Turkish finance minister says he will not fight markets

The Turkish lira has been hammered this year, losing a fifth of its value against the US dollar. (Reuters)
Updated 23 July 2018
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Turkish finance minister says he will not fight markets

  • Turkey’s economy continues its strong growth momentum

ANKARA: Turkey will not fight with markets but instead pursue a win-win relationship with them while ensuring Turkey has an effective central bank, Finance Minister Berat Albayrak was quoted as saying on Sunday.
Concerns about the central bank’s independence had intensified when President Tayyip Erdogan appointed son-in-law Albayrak as treasury and finance minister, boosting expectations that the president — a self-described “enemy of interest rates” — would look to exercise greater influence over monetary policy.
The Turkish lira has been hammered this year, losing a fifth of its value against the US dollar, on concerns about the central bank’s ability to rein in double-digit inflation, while Erdogan has repeatedly called for lower interest rates.
Albayrak, speaking to reporters on a flight to Argentina for a G20 summit, also said the government would not compromise budget discipline and that there would be a noticeable improvement in inflation, broadcaster NTV reported.
“We will not compromise budget discipline and a program that is down to earth will be prepared,” Albayrak was quoted as saying.
“We aim for an effective central bank. The central bank sees and builds the fiscal life in a correct way. Turkey will never again be this attractive for foreign investors.”
The government’s medium-term program (OVP) will also change into a “strong and solid” five-year strategy, Albayrak said.
With Erdogan having merged the Treasury and the Finance Ministry, Albayrak’s appointment effectively saw him replace both Mehmet Simsek and Naci Agbal in a cabinet that now has no obvious investor-friendly ministers.
Albayrak’s comments, therefore, are closely watched by investors for clues on whether he will seek to calm financial markets by adopting a more orthodox approach to monetary policy or reiterate Erdogan’s views that high interest rates stoke inflation.
Following his appointment, Albayrak had said the central bank is independent and will do whatever economic realities and market conditions necessitate.
Earlier on Sunday, state media quoted Albayrak as saying that Turkey was continuing its strong economic growth trend and that the foundations of its economy were strong.
The state-run Anadolu news agency quoted Albayrak as saying that the government aimed to maintain prudent fiscal policies and healthy credit growth, carrying out structural reforms and strengthening Turkey’s monetary policy framework.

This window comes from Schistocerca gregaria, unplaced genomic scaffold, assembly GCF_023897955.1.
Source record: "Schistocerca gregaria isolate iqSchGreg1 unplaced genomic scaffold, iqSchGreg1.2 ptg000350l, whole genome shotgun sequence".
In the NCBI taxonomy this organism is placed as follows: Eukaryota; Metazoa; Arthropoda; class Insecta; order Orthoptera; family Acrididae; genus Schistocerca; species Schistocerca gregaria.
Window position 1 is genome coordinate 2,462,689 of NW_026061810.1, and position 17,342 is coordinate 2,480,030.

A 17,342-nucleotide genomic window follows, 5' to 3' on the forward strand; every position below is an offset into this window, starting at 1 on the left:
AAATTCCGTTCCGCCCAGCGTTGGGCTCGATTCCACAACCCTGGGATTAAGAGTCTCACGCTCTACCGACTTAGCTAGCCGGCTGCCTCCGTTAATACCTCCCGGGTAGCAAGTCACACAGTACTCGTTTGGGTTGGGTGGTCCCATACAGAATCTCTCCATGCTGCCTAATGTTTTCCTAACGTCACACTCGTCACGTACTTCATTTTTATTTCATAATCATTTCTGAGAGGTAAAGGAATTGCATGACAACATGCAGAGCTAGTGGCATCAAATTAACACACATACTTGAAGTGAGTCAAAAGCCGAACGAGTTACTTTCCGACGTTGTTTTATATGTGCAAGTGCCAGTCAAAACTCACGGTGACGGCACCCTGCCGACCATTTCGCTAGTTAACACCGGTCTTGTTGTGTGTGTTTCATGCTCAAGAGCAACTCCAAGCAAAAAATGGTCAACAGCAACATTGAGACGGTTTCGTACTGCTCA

“Turkey’s economy continues its strong growth momentum. Our economic foundations are going to be strong and our outlook is promising,” Albayrak said.
The central bank’s monetary policy committee, which has raised rates by 500 basis points since April in an effort to put a floor under the currency, will meet on July 24.
On the sidelines of the G20 summit in Buenos Aires, Albayrak said on Twitter that he had met with his US, Chinese, German, Brazilian, South Korean, French and Indonesian
counterparts.


Apple China says it will push software update in bid to resolve Qualcomm case

Updated 14 December 2018
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Apple China says it will push software update in bid to resolve Qualcomm case

  • Apple will carry out the software updates at the start of next week to address the concern
  • A court found Apple infringed two patents held by the chipmaker and banned sales of older iPhone models

SHANGHAI/SAN FRANCISCO: Apple Inc. , facing a court ban in China on some of its iPhone models over alleged infringement of Qualcomm Inc. patents, said on Friday it will push software updates to users in a bid to resolve potential issues.
Apple will carry out the software updates at the start of next week “to address any possible concern about our compliance with the order,” the firm said in a statement sent to Reuters.
Earlier this week, Qualcomm said a Chinese court had ordered a ban on sales of some older Apple iPhone models for violating two of its patents, though intellectual property lawyers said the ban would still likely take time to enforce.
“Based on the iPhone models we offer today in China, we believe we are in compliance,” Apple said.
“Early next week we will deliver a software update for iPhone users in China addressing the minor functionality of the two patents at issue in the case.”
The case, brought by Qualcomm, is part of a global patent dispute between the two US companies that includes dozens of lawsuits. It creates uncertainty over Apple’s business in one of its biggest markets at a time when concerns over waning demand for new iPhones are battering its shares.
Qualcomm has said that the Fuzhou Intermediate People’s Court in China found Apple infringed two patents held by the chipmaker and ordered an immediate ban on sales of older iPhone models, from the 6S through the X.
Apple has said that all of its phone models remained on sale in mainland China and that it had filed a request for reconsideration with the court. All the models appeared to be available to buy on Apple’s China website on Friday.
Qualcomm, the biggest supplier of chips for mobile phones, filed its case in China in late 2017, arguing that Apple infringed patents on features related to resizing photographs and managing apps on a touch screen.